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Placing food on the global agenda

Professor Roberta Sonnino’s pioneering research helped shape the first global policy framework promoting more inclusive and sustainable urban food systems.

A challenging context

  • it’s predicted that 70% of the world’s population will be living in urban areas by 2050
  • urban inhabitants consume up to 70% of available food supply, even in countries with large rural populations
  • increased and rapid urbanisation threatens the sustainability of supply chains and access to adequate food

Professor Sonnino’s interdisciplinary approach, combining research on short supply chains, public procurement, food security and food governance, is designed to tackle, and help solve, this global issue.

Setting the agenda

In 2016, Professor Sonnino was an expert advisor on the EU-funded project Innovation for a Sustainable and Healthy Production, Delivery and Consumption of Food in Cities. Coordinated by EUROCITIES (a network of government representatives from more than 130 of Europe's largest cities), the project collected and analysed data from cities around the world who sought to reform their food systems.

The team quickly identified the importance and potential impact of research and innovation funding in developing new systems, recommending better ways of coordinating different resources and championing four areas of innovation:

  • systems thinking: city governments’ capacity to understand (and engage with) food as a complex system
  • enhanced civil society participation: focused efforts by city governments to create more inclusive and democratic food governance arenas
  • food policy integration: inclusion of food within other policy sectors and priorities such as housing, transport, welfare, and environment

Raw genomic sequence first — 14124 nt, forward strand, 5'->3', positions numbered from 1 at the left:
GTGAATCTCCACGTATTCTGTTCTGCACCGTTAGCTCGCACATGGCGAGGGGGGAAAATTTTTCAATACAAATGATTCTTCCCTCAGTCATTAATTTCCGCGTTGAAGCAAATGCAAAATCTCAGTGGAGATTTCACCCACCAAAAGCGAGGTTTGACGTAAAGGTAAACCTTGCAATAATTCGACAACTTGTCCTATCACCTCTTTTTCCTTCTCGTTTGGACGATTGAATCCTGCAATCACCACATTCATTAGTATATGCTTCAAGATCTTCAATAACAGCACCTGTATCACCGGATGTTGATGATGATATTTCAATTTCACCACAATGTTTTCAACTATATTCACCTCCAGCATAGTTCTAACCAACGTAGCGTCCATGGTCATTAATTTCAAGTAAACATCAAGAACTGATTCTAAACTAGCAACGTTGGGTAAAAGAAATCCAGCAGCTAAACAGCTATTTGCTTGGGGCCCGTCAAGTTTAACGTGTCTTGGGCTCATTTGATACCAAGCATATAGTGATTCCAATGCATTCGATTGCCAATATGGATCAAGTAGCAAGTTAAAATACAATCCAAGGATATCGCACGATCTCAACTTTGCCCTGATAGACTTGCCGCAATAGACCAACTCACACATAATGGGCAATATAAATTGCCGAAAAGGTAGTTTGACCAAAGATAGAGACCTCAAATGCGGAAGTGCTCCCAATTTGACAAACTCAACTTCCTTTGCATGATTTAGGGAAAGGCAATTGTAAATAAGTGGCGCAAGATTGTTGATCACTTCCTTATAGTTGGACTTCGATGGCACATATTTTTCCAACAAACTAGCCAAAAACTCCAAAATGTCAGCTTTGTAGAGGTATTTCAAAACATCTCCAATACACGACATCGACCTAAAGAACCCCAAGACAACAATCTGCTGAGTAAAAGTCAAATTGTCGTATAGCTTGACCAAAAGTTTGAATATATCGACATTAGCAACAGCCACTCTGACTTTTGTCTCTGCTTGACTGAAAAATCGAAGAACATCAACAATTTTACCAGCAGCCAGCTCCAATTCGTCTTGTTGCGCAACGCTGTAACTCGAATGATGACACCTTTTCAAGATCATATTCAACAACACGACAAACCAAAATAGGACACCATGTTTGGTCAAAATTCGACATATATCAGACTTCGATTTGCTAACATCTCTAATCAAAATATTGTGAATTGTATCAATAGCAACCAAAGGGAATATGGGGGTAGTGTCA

• progressive trans-local alliances: global networks of cities to enable knowledge-exchange and the sharing of best practice

Building consensus and enabling action

At the most senior level of European and international governance, Professor Sonnino has highlighted the urgency of urban food systems transformation. Through research, representation and expert testimony, she has raised awareness and facilitated significant investment for a new era of global intervention, creating lasting change for communities across countries and continents.

Innovative approaches to achieving inclusive and sustainable food systems have emerged from Professor Sonnino’s work, with her influence evident in the new strategic focus (to reform policy and practice and invest in research and innovation) across European and International organisations.

New UN strategy and funding

Professor Sonnino - as the only external expert – led an 18-month UN Food and Agriculture Organisation (UN FAO) project, which resulted in the Framework for the Urban Food Agenda.

The Framework articulated seven Comprehensive Areas of Support (CAS) for targeted UN intervention, including funding for local governments to address urban food security and create sustainable food systems.

It also identified the need to support food system actors who were not previously beneficiaries of UN policy interventions, such as traders, wholesalers, processors and street vendors.

The seven CAS attracted $20M in funding from donor countries and these funds are, to date, enabling change in Tunisia, Bangladesh, Peru, Ecuador, Mexico, Costa Rica, Ukraine and Tanzania.

A new urban food agenda for the European Commission

As Vice-Chair of the European Commission’s FOOD 2030 Expert Group, Professor Sonnino led on the writing of a report that identified urban food systems as a priority funding area for the next round of European research. As a direct result, the European Commission released two new funding calls, allocating:

  • €15M to two projects running across 13 countries (Italy, Denmark, Belgium, France, Germany, Spain, Slovenia, Netherlands, UK, Poland, Sweden, Romania, and Greece)
  • €34M to support the development of urban food policies across all EU member states

The latest call resulted in three projects receiving funding, including a €12M ‘Building Pathways Toward FOOD 2030-led Urban Food Policies’ (FOODTRAILS) project. Led by the City of Milan, Professor Sonnino will act as overall scientific coordinator for the project, which includes 11 partner cities across nine European cities as well as 21 cities in 13 countries beyond Europe.